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To set boundaries with Mother now or wait till DC

(30 Posts)
Yesterday22 Sun 28-Jun-20 18:12:39

AIBU to set boundaries with overbearing mother now or wait till D.C. is born?

For background, I have a difficult relationship with my mother; controlling behaviour, emotional abuse etc. Years of work to build a functional relationship. She was not willing to accept her behaviour and refused to make changes, so this has been about me managing her behaviour and keeping boundaries.

On average I visit her 4 times a year. She usually visits me & DH twice a year for an afternoon / go for a meal. We exchange messages in a family group chat every few weeks, no one to one messages. This has worked well and we haven’t had a disagreement nor has she been verbally abusive towards me in 6 years. I also managed to get engaged, plan a wedding, get married etc without any fallouts, which would have previously been impossible.

I am 14 weeks pregnant and after an early scan at 11 weeks I told her. I would have preferred to wait longer but DH wanted to tell his parents and I felt it fair to tell her on the same day. I knew she would be excited, however this will be her third grandchild (brother has 2x DD) so I wasn’t expecting such a strong reaction.
Although DH and I are happy for her to have a relationship with baby, we made it clear we would not depend on her for childcare or other “help”. Despite this she began listing plans for her being there for childcare, travelling to us to do housework, cooking meals as she believes I am not eating properly (she didn’t ask, just assumed), asked for dates and times of appointments, wants a list of supplements I’m taking, and made it clear she feels both our kitchen and bathroom need renovating immediately. She has since text me at least 3 times per day with questions and unsolicited advice. She has text to say she is very upset that I am not telling other members of the family and wider friends until after next scan, despite my explanation regarding concerns of MC etc. She is also unhappy I am accepting second hand items (buggy, car seat etc) from friends instead of buying new, and disagrees with our plans to make our spare room a nursery as she feels the baby won’t need a nursery for the first year.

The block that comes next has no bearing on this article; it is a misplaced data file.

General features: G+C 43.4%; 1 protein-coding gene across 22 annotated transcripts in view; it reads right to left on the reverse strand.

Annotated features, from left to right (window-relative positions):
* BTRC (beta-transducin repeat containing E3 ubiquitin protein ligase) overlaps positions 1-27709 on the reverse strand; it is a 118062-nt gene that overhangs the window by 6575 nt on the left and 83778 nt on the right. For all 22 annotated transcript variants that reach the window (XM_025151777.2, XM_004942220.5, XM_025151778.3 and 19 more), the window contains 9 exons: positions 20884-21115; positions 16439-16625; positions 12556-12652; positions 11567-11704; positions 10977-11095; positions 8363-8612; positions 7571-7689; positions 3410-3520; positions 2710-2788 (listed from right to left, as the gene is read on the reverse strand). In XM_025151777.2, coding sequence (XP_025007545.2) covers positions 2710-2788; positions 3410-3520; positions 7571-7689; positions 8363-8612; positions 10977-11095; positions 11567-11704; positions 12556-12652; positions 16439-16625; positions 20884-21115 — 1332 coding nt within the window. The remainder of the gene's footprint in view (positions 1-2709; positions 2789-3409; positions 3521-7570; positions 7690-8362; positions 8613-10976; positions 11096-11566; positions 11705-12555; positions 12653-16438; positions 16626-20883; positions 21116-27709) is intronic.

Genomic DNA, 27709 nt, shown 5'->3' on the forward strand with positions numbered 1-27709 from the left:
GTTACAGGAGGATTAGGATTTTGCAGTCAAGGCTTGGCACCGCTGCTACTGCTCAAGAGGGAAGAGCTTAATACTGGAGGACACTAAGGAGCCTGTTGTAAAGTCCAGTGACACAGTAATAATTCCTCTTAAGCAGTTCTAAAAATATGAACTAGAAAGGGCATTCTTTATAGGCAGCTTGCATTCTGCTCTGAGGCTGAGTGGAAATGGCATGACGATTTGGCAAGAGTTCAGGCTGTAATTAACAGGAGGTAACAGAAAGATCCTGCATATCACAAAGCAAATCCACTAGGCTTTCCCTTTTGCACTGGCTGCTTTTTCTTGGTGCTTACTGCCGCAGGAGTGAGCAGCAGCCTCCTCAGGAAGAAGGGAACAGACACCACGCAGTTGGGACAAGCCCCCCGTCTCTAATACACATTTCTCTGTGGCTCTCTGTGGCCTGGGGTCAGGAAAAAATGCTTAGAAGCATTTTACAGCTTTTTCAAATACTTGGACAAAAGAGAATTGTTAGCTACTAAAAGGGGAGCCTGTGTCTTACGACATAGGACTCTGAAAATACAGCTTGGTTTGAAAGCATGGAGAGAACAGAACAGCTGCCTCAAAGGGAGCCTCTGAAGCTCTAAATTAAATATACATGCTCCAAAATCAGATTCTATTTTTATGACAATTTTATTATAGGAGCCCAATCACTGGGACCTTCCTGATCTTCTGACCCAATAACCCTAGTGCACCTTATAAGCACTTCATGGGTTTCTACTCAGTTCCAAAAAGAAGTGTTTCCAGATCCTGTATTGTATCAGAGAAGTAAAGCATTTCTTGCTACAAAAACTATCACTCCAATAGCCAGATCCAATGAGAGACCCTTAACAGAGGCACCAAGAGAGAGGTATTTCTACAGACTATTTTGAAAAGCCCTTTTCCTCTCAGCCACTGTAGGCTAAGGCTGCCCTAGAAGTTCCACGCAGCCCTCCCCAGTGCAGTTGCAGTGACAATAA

Its stressful to have this level of attention and questioning when I am so used to less contact, and it seems like immediately all the boundaries that took so long for her to respect have just disappeared. I’m trying to leave it a day before I respond to texts, being polite but firm etc, but already I have had a message saying I am causing distress by not replying fast enough and how important it is for her to be updated with info - and this, I feel, could be the start of her returning to abusive behaviour if I don’t respond the way she wants.
DH’s parents were delighted and have sent a few texts since, I was hoping for this reaction from my own side.

My question is AIBU to ask her to back off and reimplement boundaries now, so that the expectations will be clear by the time baby arrives? I have already said we will not need her for childcare when I return to work, however she has dismissed this as she looks after my nieces when they are not at nursery, so presumes we will need the same (even though we live 80 miles away). She also text to say she is coming next weekend to to clean our house - had to respond to say no thank you, (our house is always clean, we are both very clean / tidy people however this is something she fixates on and frequently comments on us needing a cleaner for a “professional finish”).

Or, am I overreacting? Do I just wait it out, hope that the dust settles and things will return to normal and revisit boundaries when baby arrives?
Any advice from people with a similar family dynamic would be appreciated

OP’s posts: |
Dinosauratemydaffodils Sun 28-Jun-20 18:16:30

Now now now. You have no idea how you will feel postpartum and reestablishing boundaries/dealing with that is the last thing you want with a newborn.

BogRollBOGOF Sun 28-Jun-20 18:22:39

Be clear now.
It will will be much harder when recovering from birth, night feeds etc.

Aquamarine1029 Sun 28-Jun-20 18:24:51

Set boundaries NOW. Today. Don't wait another minute because you will bitterly regret it.

CreditCrackers Sun 28-Jun-20 18:28:45

We ended up cutting MIL out of our lives completely when our son was one week old and have no regrets. Boundaries are important.

1Morewineplease Sun 28-Jun-20 18:30:04

I’m going to be really honest and say that I’d really like to hear your mother’s side.